According to Brew Crew Ball’s Kyle Lobner, “missing two months of Braun cost the Brewers 8.5 runs, or roughly .85 wins. The Brewers only missed the playoffs by two games, so the difference is significant.”
Well, yes. But our ability to measure such things remains (and will always remain) imprecise. Based purely on Lobner’s calculations, it’s obviously less likely that Braun’s absence did cost the Brewers a playoff spot. In fact, they missed tying for a playoff spot by two games, and tying means a one-game playoff, and you’ve got just a 50/50 chance of winning that one.
Still, you’ll take those chances whenever you can get them. The problem is that you don’t know what’s going to happen before the fact. When the Brewers were weighing Braun’s situation in the spring of '07, they couldn’t know they would finish just two games behind the first-place Cubs. The Brewers had gone just 75-87 in '06, and their 83-79 record in '07 -- remember, with Braun in the lineup for most of the season -- wasn’t anything special. It seems perfectly rational for the Brewers to have been thinking beyond just the '07 standings.
On the other hand, it’s very easy to overthink these things; to assume a number of things that simply aren’t safe to assume. As Lobner pointed out,
• The player could underperform and be sent back to the minors.
• The player could have a career-altering injury that ends their big league time or dramatically alters their effectiveness.
• The player could be traded and their arbitration clock could become someone else's problem.
• The player could just turn out to be a disappointment, meaning their value when they hit arbitration won't be that high anyway.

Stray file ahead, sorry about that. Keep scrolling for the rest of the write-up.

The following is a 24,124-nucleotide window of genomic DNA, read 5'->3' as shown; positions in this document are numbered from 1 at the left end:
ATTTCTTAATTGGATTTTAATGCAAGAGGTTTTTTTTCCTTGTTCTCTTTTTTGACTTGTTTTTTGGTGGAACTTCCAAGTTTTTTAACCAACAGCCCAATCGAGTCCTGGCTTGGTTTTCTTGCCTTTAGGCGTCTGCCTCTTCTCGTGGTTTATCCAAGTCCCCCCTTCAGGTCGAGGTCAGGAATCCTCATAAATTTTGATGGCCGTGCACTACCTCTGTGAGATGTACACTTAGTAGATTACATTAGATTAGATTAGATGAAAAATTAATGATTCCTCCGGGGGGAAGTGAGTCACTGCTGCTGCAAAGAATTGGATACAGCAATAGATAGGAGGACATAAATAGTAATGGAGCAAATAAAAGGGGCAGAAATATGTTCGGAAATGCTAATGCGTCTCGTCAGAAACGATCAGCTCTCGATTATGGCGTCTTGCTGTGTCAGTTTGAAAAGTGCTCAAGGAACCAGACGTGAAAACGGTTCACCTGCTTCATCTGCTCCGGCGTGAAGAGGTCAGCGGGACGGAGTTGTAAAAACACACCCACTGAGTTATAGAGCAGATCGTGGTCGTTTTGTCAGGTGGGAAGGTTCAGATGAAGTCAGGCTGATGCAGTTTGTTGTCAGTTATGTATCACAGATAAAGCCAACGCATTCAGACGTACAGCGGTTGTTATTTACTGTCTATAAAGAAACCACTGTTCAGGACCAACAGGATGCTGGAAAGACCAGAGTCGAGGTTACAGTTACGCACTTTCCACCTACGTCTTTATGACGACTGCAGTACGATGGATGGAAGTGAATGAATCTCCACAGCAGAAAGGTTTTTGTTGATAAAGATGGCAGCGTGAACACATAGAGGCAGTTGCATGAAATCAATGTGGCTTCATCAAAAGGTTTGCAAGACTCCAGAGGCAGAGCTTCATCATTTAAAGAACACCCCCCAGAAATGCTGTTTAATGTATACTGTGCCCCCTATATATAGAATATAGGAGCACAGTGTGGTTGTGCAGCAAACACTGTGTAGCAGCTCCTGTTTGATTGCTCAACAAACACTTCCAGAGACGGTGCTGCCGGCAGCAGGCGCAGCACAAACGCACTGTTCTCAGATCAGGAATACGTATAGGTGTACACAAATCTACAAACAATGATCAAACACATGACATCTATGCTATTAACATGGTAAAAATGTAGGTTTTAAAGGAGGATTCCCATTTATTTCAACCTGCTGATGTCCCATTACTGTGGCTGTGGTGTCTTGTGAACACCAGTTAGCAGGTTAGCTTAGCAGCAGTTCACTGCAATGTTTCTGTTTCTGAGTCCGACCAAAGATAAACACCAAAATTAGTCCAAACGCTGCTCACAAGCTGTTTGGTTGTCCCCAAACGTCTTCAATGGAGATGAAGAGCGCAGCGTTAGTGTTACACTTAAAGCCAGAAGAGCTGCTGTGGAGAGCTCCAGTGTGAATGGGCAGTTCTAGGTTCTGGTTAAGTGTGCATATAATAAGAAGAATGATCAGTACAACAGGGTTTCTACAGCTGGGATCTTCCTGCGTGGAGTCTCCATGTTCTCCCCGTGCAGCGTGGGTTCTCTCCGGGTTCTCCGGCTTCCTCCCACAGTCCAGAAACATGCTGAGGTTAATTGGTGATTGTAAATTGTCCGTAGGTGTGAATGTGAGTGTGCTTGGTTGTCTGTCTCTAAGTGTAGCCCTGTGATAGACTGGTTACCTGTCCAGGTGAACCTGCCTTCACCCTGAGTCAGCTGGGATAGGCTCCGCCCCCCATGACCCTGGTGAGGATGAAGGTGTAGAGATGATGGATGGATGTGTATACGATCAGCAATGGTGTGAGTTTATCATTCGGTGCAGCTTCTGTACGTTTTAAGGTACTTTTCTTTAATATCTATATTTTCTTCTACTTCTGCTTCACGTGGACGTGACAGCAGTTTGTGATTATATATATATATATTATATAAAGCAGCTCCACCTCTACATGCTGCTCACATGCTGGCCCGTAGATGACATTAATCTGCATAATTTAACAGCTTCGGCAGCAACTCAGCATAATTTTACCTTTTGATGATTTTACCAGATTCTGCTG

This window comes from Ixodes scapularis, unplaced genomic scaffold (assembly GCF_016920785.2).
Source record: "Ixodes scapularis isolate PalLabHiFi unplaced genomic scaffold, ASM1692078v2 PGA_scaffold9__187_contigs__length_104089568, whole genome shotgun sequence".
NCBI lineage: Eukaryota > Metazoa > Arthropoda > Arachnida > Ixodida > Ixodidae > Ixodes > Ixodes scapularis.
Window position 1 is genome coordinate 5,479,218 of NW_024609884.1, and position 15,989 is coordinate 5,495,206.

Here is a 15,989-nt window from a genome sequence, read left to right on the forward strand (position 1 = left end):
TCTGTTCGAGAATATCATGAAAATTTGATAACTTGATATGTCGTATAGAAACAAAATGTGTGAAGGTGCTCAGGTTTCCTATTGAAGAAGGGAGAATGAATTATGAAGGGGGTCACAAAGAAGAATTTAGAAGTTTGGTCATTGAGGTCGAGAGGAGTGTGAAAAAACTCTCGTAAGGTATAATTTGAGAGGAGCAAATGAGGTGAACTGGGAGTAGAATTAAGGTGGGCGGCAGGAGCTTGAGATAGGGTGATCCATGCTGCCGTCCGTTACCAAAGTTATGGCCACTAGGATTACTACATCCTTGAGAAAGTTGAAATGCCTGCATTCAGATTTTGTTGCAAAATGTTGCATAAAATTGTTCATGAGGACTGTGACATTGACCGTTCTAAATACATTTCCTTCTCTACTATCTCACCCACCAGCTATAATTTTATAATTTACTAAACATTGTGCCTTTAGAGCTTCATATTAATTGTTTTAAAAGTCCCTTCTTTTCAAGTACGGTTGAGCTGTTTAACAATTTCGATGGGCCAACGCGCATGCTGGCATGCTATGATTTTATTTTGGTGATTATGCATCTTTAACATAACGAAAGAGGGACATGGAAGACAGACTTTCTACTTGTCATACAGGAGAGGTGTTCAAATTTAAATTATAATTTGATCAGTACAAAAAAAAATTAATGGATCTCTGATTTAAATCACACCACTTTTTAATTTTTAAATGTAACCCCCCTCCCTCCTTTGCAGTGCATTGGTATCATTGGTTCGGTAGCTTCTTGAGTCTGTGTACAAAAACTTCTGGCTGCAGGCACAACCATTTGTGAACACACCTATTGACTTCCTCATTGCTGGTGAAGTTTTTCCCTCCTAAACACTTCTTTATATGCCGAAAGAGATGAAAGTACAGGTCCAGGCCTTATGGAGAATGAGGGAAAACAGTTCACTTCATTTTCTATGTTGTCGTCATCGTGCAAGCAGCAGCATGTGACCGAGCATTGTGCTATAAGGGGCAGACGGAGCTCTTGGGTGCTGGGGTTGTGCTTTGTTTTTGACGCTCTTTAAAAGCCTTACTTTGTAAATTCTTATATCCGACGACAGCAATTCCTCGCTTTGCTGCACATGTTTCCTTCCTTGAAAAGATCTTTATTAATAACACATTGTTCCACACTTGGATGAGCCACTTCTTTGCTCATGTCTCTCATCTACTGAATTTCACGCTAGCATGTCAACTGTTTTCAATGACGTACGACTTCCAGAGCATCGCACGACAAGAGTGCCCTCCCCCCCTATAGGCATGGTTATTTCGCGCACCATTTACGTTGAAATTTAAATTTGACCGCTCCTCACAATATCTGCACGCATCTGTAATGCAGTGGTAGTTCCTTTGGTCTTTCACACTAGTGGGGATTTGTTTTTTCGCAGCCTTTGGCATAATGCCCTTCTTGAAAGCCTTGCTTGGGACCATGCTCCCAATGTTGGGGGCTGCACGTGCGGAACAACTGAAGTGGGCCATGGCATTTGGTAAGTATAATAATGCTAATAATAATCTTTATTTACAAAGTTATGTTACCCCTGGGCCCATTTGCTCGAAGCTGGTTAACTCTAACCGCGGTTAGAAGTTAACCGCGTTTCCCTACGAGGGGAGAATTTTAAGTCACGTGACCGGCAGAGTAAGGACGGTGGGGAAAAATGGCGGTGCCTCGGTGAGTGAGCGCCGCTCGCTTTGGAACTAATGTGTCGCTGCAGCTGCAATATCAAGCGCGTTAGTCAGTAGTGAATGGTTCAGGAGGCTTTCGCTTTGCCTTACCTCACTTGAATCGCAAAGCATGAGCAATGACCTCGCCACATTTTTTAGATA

• If free agency is what you're afraid of, the player could sign a long-term deal that eliminates the cost uncertainty of arbitration or the possibility of free agency.
You don’t know what’s going to happen! And it’s unlikely that the service-time clock will still seem so terribly important two or three years down the line.
But wait, there's even more uncertainty. On Opening Day in 2007, the Brewers couldn’t have known that Counsellino would be so terrible, or that Braun would be so terrific. Maybe they figured that out after a few weeks ... but now we’re talking about one lost month, not two. And one lost month pencils out to … less than half a win? Does the decision seem so obvious now?
Well, that’s where we’re at with Polanco right now. Except much, much less so. The Pirates’ right fielders (Snabata?) haven’t been as bad as Counsellino. Polanco, for all his considerable talents, probably won’t be nearly as good as Braun was in his first year. And at this point, we’re not even talking about a whole month; more like three weeks to keep him from achieving Super 2 status.
Contending teams, I think, should usually promote their best players when it makes sense on the field. They don't, in part, because humans love to fool themselves into thinking they can predict the future. But we can't. The universe, and even the tiny little part of the universe that plays baseball, is simply too complex.
But it's not entirely clear that Polanco's much better than the right fielders the Pirates already have. And it's no longer clear that the Pirates are even contenders.